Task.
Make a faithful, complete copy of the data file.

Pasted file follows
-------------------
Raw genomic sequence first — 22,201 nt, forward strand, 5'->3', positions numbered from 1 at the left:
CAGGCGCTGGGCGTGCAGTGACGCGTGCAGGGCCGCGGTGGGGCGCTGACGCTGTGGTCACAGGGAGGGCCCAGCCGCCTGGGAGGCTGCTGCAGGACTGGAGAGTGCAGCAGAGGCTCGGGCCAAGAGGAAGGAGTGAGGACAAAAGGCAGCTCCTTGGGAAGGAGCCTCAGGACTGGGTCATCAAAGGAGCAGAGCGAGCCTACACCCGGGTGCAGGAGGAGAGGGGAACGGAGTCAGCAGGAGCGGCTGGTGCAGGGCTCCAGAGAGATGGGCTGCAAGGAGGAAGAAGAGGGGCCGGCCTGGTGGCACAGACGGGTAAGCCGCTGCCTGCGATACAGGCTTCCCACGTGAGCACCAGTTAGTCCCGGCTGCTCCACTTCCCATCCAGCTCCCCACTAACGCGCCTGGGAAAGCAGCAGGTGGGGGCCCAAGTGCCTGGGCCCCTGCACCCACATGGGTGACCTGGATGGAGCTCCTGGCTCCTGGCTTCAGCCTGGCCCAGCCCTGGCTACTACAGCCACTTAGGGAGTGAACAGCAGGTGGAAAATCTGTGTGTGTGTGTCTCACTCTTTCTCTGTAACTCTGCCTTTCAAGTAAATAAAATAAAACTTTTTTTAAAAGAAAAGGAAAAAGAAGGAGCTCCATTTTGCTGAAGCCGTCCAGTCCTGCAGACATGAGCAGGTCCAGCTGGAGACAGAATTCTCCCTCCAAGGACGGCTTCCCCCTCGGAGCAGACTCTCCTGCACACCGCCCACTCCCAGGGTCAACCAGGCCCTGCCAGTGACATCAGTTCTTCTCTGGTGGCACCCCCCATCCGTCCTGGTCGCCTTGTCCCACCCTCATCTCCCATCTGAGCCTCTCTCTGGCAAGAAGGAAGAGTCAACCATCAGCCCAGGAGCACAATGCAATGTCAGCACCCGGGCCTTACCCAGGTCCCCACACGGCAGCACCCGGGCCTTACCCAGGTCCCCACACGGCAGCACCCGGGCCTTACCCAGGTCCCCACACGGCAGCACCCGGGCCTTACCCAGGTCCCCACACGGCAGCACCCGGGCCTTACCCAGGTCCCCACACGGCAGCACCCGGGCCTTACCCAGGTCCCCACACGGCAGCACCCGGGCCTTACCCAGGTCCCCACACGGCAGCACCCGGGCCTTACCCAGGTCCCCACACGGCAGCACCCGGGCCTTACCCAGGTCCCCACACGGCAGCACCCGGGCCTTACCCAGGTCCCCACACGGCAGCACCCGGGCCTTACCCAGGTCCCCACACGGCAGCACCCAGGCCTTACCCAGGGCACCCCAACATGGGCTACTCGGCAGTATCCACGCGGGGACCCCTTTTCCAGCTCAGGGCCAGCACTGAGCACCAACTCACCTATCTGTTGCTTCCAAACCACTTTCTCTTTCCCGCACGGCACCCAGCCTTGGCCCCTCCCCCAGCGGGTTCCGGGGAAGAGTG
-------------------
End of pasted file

Raw genomic sequence first — 22,201 nt, forward strand, 5'->3', positions numbered from 1 at the left:
CAGGCGCTGGGCGTGCAGTGACGCGTGCAGGGCCGCGGTGGGGCGCTGACGCTGTGGTCACAGGGAGGGCCCAGCCGCCTGGGAGGCTGCTGCAGGACTGGAGAGTGCAGCAGAGGCTCGGGCCAAGAGGAAGGAGTGAGGACAAAAGGCAGCTCCTTGGGAAGGAGCCTCAGGACTGGGTCATCAAAGGAGCAGAGCGAGCCTACACCCGGGTGCAGGAGGAGAGGGGAACGGAGTCAGCAGGAGCGGCTGGTGCAGGGCTCCAGAGAGATGGGCTGCAAGGAGGAAGAAGAGGGGCCGGCCTGGTGGCACAGACGGGTAAGCCGCTGCCTGCGATACAGGCTTCCCACGTGAGCACCAGTTAGTCCCGGCTGCTCCACTTCCCATCCAGCTCCCCACTAACGCGCCTGGGAAAGCAGCAGGTGGGGGCCCAAGTGCCTGGGCCCCTGCACCCACATGGGTGACCTGGATGGAGCTCCTGGCTCCTGGCTTCAGCCTGGCCCAGCCCTGGCTACTACAGCCACTTAGGGAGTGAACAGCAGGTGGAAAATCTGTGTGTGTGTGTCTCACTCTTTCTCTGTAACTCTGCCTTTCAAGTAAATAAAATAAAACTTTTTTTAAAAGAAAAGGAAAAAGAAGGAGCTCCATTTTGCTGAAGCCGTCCAGTCCTGCAGACATGAGCAGGTCCAGCTGGAGACAGAATTCTCCCTCCAAGGACGGCTTCCCCCTCGGAGCAGACTCTCCTGCACACCGCCCACTCCCAGGGTCAACCAGGCCCTGCCAGTGACATCAGTTCTTCTCTGGTGGCACCCCCCATCCGTCCTGGTCGCCTTGTCCCACCCTCATCTCCCATCTGAGCCTCTCTCTGGCAAGAAGGAAGAGTCAACCATCAGCCCAGGAGCACAATGCAATGTCAGCACCCGGGCCTTACCCAGGTCCCCACACGGCAGCACCCGGGCCTTACCCAGGTCCCCACACGGCAGCACCCGGGCCTTACCCAGGTCCCCACACGGCAGCACCCGGGCCTTACCCAGGTCCCCACACGGCAGCACCCGGGCCTTACCCAGGTCCCCACACGGCAGCACCCGGGCCTTACCCAGGTCCCCACACGGCAGCACCCGGGCCTTACCCAGGTCCCCACACGGCAGCACCCGGGCCTTACCCAGGTCCCCACACGGCAGCACCCGGGCCTTACCCAGGTCCCCACACGGCAGCACCCGGGCCTTACCCAGGTCCCCACACGGCAGCACCCGGGCCTTACCCAGGTCCCCACACGGCAGCACCCAGGCCTTACCCAGGGCACCCCAACATGGGCTACTCGGCAGTATCCACGCGGGGACCCCTTTTCCAGCTCAGGGCCAGCACTGAGCACCAACTCACCTATCTGTTGCTTCCAAACCACTTTCTCTTTCCCGCACGGCACCCAGCCTTGGCCCCTCCCCCAGCGGGTTCCGGGGAAGAGTG